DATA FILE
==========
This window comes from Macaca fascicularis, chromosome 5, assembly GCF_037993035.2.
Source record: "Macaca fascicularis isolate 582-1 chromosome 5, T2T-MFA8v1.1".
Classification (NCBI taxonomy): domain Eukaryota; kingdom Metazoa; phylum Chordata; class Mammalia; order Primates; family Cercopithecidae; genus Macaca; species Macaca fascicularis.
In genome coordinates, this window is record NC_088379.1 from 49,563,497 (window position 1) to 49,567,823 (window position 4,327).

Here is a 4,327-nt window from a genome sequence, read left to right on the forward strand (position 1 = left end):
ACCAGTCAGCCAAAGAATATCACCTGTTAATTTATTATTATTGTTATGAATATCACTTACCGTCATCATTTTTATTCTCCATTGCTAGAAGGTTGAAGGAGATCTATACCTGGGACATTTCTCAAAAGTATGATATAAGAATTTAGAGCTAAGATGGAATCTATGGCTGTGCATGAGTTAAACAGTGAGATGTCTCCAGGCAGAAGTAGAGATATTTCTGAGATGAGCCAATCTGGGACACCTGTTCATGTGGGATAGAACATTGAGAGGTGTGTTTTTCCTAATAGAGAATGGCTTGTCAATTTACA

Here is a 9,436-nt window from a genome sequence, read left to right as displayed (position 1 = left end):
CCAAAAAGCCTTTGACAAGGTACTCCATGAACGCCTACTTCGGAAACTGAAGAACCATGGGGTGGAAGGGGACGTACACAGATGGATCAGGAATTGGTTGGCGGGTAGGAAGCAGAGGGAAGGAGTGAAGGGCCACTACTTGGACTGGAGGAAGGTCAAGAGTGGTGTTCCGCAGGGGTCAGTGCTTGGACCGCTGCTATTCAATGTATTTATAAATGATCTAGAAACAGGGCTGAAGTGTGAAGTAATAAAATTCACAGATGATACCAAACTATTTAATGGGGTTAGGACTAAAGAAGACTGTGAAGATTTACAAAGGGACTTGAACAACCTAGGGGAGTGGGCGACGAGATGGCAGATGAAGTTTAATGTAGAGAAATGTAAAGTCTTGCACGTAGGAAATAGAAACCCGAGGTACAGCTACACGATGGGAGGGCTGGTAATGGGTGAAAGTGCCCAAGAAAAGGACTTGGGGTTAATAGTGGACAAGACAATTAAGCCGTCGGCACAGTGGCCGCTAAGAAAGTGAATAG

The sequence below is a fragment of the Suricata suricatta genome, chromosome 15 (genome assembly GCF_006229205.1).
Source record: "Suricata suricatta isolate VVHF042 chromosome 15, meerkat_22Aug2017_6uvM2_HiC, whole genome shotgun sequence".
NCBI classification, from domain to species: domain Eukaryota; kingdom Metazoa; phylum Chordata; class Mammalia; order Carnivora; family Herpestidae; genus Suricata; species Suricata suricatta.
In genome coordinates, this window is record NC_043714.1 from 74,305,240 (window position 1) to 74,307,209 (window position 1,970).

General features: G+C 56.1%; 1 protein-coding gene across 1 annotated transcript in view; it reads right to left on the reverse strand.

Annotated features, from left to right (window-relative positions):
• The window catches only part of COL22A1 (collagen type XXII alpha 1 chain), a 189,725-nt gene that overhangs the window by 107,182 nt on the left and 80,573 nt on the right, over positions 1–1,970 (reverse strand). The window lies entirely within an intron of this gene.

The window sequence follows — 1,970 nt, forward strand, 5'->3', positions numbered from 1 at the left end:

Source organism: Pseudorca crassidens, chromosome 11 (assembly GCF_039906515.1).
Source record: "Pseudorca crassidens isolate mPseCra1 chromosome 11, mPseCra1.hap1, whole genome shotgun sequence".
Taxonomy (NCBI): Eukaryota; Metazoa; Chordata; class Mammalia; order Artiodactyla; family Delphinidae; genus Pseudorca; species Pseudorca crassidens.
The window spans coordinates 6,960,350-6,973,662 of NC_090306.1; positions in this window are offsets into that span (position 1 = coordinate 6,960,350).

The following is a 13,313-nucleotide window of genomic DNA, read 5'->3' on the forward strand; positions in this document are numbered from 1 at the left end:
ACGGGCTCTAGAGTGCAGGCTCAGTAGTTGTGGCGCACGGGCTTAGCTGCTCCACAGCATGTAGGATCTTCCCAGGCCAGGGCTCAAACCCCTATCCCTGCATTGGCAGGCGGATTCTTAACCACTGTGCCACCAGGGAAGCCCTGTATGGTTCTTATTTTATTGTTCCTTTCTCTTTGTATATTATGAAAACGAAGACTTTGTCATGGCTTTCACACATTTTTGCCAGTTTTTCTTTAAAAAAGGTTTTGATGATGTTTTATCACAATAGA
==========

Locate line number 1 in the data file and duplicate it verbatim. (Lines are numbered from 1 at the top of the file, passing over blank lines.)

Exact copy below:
This window comes from Macaca fascicularis, chromosome 5, assembly GCF_037993035.2.